The Lakers survived to play another day, defeating the Celtics in a physical 103-98 victory in Game 5. For the second game in a row, L.A. jumped out to an early lead–this time by 19–only to lose all but three points of it heading into halftime.
However, the Lakers’ balanced scoring attack and clutch defense proved too much for Boston down the stretch as Kobe’s breakaway dunk with 38 seconds remaining effectively sealed the game for the purple and gold, thereby preventing the Celtics from celebrating a championship win at STAPLES Center.
After the game, Coach Jackson said that the team knows that tonight’s win extends the series to a sixth game, but that they need to come out on Tuesday night with the same level of aggression if they hope to push the Celtics to a seventh game.
Jackson told the team that they need to “keep forcing the games and making plays, keep making one play at a time, one quarter at a time. Don’t think anything past this next opportunity on Tuesday to play this team again.”
The Lakers coach also discussed the sequence of plays that led to Kobe’s pivotal dunk in the final minute of play–easily the most important of his 25 points.
“Well, it was a breakout basket he made,” said Jackson. “We were getting beat on a Pierce-Garnett screen roll that got higher and higher as they got up towards half court. They extended our defense and Pierce was able to break us down, we tried to do something different and this time, Kobe was available and capable of getting that steal.”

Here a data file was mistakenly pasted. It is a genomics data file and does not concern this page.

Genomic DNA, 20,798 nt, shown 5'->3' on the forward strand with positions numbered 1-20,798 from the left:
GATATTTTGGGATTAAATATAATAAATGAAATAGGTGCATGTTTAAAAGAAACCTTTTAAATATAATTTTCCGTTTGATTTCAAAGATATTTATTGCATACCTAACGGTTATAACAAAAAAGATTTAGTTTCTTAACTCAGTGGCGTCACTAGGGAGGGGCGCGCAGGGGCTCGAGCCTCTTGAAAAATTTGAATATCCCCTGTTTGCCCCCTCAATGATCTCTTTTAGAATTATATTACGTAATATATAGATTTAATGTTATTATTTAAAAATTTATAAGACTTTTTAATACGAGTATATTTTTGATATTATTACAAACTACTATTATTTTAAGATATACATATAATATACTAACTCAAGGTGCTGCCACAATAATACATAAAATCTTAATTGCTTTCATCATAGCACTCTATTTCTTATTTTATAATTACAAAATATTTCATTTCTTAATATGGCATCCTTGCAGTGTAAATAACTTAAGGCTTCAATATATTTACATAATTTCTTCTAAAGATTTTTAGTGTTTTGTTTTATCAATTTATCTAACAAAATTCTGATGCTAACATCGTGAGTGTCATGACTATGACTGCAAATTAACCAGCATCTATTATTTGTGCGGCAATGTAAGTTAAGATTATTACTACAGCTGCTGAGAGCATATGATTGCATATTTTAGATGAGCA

Jackson praised the efforts of Lamar Odom (20 points, 11 rebounds) and Pau Gasol (19 points, 13 rebounds, six assists) who each came up with arguably their best games of the series so far in a must-win Game 5.
“You know, they both did a good job on the boards, and I thought Pau was aggressive, made some real good plays out there,” Jackson said. “Lamar had one of those games in which one of our writers here was questioning his ability to rebound and come back after that kind of a–what kind of game we would have out of Lamar, but Lamar is very resilient and showed that tonight.”
“I tried to stay focused throughout the game,” said Odom. “I thought last game that I played, I thought I didn’t make enough plays down in the fourth quarter. Just wanted to stay focused, make plays throughout the game.”
Despite the narrow win, Paul Pierce excelled on offense once again, scoring a game-high 38 points–a continuing trend that the Lakers will have to deal with in Game 6.
“You know, his matchup is difficult,” said Jackson. “He’s strong. He’s able to make some step-throughs or some pivots that get him by our defenders. He got eight assists on top of us trying to rotate and go to him and help out against him, so he’s even making plays and becoming a play-maker. This is something we’re going to have to figure out and do a better job of that.”
Looking ahead to Game 6, Bryant echoed Jackson’s pre-game sentiments, revealing that the key to extending the series is remaining in the present.
“We just think about the next game, that’s all,” said Kobe. “That’s all we do. You can’t help but think obviously two, but to put it in more realistic terms, in training camp if you told us we’ll give you two games that you have to win to win a world championship, we would have took it in a heartbeat. This is a great opportunity for us.”